Traders said the U.S. polls were partly behind funds cutting speculative positions, but that was offset to an extent by investors' rising interest in physically backed gold exchange traded funds.

Overall gold holdings in ETFs at 57.433 million ounces are up more than 2 percent since Sept. 15. [HLDTOTALL=XAU]

On the technical front, gold's upside could be capped by the 200-day moving average at 1,265, while downside support kicks in at $1,241.20, the low from Oct. 7.

However, a Reuters survey of delegates at a conference in Singapore showed gold prices rising to nearly $1,350 by October next year as higher physical demand offsets losses due to a Fed rate rise.

Silver was up more than 1.1 percent at $17.62 an ounce and palladium was up 0.3 percent at $639.50.

Platinum rose 0.6 percent to $942.49. It touched a seven-month low of $923 on Monday.

Platinum and palladium are under pressure from the weaker South African rand against the dollar .

South Africa is the world's largest producer of platinum and the second-largest producer of palladium. When the rand falls production costs calculated in dollar come down too.

"The floor is lower, they don't need the same amount of dollars to make the same margin," said Carsten Menke, an analyst at Julius Baer. "The other way to look at it is that the rand-based platinum price has risen."

(Additional reporting by Apeksha Nair and Nallur Sethuraman in Bengaluru; Editing by Susan Thomas)

(This story has not been edited by Business Standard staff and is auto-generated from a syndicated feed.)

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Business Standard
177 22

Gold up as dollar slips, but upside limited

By Pratima Desai and Apeksha Nair

(Reuters) - Gold prices rose on Tuesday as the dollar fell but receding worries about the outcome of the U.S. and expectations of U.S. rate rises in December could mean lower levels.

Spot gold was up 0.5 percent at $1,261.26 an ounce at 1136 GMT. U.S. gold futures gained 0.5 percent to $1,262.30 an ounce.

The U.S. currency retreated from a seven-month high against a basket of currencies, making dollar-denominated gold cheaper for holders of other currencies.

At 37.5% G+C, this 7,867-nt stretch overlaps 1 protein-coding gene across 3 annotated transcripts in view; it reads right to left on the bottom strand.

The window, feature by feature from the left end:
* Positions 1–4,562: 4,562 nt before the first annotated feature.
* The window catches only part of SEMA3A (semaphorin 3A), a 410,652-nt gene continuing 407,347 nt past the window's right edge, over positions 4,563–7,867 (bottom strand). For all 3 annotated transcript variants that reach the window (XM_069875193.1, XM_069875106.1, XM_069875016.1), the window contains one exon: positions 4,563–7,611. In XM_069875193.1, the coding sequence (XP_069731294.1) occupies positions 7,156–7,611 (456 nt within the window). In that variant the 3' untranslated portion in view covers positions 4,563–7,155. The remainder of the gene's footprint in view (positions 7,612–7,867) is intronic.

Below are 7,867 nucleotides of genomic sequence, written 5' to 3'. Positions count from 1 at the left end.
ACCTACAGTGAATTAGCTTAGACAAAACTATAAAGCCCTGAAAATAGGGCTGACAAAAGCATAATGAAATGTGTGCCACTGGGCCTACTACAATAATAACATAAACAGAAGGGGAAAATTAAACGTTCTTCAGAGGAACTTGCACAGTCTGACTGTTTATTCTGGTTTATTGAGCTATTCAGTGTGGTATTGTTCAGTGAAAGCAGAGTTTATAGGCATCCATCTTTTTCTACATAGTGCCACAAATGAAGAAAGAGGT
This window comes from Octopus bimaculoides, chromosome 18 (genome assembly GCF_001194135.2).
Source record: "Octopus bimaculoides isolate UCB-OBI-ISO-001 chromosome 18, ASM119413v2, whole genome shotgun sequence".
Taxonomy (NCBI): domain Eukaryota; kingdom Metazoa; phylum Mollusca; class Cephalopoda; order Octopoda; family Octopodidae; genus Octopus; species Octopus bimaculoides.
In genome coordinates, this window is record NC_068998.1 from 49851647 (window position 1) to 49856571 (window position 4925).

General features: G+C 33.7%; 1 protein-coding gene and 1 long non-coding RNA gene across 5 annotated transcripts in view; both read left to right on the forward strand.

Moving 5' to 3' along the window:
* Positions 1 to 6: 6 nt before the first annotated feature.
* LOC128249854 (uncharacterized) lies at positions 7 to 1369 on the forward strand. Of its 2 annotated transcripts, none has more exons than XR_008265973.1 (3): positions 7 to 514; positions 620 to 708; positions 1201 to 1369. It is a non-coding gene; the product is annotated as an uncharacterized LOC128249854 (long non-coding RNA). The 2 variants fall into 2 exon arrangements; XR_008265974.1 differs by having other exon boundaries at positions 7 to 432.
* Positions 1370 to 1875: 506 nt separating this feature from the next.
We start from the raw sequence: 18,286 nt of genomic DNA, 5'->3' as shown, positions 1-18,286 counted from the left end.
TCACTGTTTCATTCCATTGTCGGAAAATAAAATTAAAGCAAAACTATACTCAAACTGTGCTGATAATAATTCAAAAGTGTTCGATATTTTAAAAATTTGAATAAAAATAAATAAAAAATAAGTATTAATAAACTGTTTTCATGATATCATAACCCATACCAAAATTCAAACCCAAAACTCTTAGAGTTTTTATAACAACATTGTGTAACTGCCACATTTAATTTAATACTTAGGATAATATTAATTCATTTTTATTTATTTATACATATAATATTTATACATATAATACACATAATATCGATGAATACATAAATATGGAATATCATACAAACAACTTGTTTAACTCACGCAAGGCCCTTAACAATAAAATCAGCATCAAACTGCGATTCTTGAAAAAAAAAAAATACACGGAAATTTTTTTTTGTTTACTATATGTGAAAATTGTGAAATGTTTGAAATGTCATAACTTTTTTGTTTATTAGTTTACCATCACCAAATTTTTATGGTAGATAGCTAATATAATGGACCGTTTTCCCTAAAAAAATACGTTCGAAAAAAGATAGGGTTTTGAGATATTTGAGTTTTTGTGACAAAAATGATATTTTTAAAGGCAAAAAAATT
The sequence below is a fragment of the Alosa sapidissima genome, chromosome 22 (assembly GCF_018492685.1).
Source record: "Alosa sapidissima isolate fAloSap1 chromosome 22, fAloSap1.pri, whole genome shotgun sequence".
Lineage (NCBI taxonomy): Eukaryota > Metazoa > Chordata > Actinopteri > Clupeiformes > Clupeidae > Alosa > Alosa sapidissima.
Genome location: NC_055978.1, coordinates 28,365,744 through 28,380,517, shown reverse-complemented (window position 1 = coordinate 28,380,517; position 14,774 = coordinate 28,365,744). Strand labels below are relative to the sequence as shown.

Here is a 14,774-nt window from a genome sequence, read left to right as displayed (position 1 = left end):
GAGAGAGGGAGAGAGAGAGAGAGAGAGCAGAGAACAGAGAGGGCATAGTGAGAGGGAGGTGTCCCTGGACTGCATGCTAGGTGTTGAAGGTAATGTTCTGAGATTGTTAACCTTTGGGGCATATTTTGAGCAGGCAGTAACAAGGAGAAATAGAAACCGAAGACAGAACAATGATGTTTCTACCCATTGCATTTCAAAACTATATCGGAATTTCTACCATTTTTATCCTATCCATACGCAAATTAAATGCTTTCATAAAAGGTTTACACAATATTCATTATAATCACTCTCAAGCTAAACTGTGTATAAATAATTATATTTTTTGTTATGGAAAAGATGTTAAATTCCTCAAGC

But dollar losses may not last if expectations the U.S. Fed will hike rates in December are reinforced by economic data over coming months. According to CME Group's FedWatch programme, the chances of the U.S. Fed hiking rates in December are about 70 percent. [FRX/]

"People are waiting for December to see what happened with the Fed, over the next month or so there could be a little more downside," Warren Patterson, commodity strategist at ING, said.

"There's also more optimism that Hilary Clinton will probably win the election."

The U.S. Presidential takes place on Nov. 8. The RealClearPolitics average of national opinion polls shows Clinton currently leading Donald Trump by 7.1 percentage points, at 46 percent to 38.9 percent.

Traders said the U.S. polls were partly behind funds cutting speculative positions, but that was offset to an extent by investors' rising interest in physically backed gold exchange traded funds.

Overall gold holdings in ETFs at 57.433 million ounces are up more than 2 percent since Sept. 15. [HLDTOTALL=XAU]

On the technical front, gold's upside could be capped by the 200-day moving average at 1,265, while downside support kicks in at $1,241.20, the low from Oct. 7.

However, a Reuters survey of delegates at a conference in Singapore showed gold prices rising to nearly $1,350 by October next year as higher physical demand offsets losses due to a Fed rate rise.

Silver was up more than 1.1 percent at $17.62 an ounce and palladium was up 0.3 percent at $639.50.

Platinum rose 0.6 percent to $942.49. It touched a seven-month low of $923 on Monday.

Platinum and palladium are under pressure from the weaker South African rand against the dollar .

South Africa is the world's largest producer of platinum and the second-largest producer of palladium. When the rand falls production costs calculated in dollar come down too.

"The floor is lower, they don't need the same amount of dollars to make the same margin," said Carsten Menke, an analyst at Julius Baer. "The other way to look at it is that the rand-based platinum price has risen."

(Additional reporting by Apeksha Nair and Nallur Sethuraman in Bengaluru; Editing by Susan Thomas)

(This story has not been edited by Business Standard staff and is auto-generated from a syndicated feed.)